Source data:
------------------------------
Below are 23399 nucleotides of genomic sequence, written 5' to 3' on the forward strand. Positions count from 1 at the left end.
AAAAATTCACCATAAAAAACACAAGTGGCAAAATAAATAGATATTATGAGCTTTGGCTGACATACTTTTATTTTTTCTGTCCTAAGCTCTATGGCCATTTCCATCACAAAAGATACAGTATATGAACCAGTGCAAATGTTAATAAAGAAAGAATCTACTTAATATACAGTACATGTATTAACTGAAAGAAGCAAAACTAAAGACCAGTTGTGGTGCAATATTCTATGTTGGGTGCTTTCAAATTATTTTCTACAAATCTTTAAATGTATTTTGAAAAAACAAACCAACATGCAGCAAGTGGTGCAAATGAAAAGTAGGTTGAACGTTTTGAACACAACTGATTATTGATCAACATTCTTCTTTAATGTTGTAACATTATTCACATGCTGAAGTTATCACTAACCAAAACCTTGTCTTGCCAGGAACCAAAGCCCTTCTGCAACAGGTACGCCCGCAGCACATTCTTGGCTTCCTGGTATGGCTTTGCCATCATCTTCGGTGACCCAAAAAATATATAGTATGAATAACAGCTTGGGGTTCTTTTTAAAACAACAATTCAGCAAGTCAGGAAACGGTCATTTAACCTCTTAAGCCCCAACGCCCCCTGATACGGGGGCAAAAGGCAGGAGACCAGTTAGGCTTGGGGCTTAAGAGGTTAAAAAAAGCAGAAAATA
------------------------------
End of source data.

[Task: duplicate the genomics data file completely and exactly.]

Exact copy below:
Below are 23399 nucleotides of genomic sequence, written 5' to 3' on the forward strand. Positions count from 1 at the left end.
AAAAATTCACCATAAAAAACACAAGTGGCAAAATAAATAGATATTATGAGCTTTGGCTGACATACTTTTATTTTTTCTGTCCTAAGCTCTATGGCCATTTCCATCACAAAAGATACAGTATATGAACCAGTGCAAATGTTAATAAAGAAAGAATCTACTTAATATACAGTACATGTATTAACTGAAAGAAGCAAAACTAAAGACCAGTTGTGGTGCAATATTCTATGTTGGGTGCTTTCAAATTATTTTCTACAAATCTTTAAATGTATTTTGAAAAAACAAACCAACATGCAGCAAGTGGTGCAAATGAAAAGTAGGTTGAACGTTTTGAACACAACTGATTATTGATCAACATTCTTCTTTAATGTTGTAACATTATTCACATGCTGAAGTTATCACTAACCAAAACCTTGTCTTGCCAGGAACCAAAGCCCTTCTGCAACAGGTACGCCCGCAGCACATTCTTGGCTTCCTGGTATGGCTTTGCCATCATCTTCGGTGACCCAAAAAATATATAGTATGAATAACAGCTTGGGGTTCTTTTTAAAACAACAATTCAGCAAGTCAGGAAACGGTCATTTAACCTCTTAAGCCCCAACGCCCCCTGATACGGGGGCAAAAGGCAGGAGACCAGTTAGGCTTGGGGCTTAAGAGGTTAAAAAAAGCAGAAAATA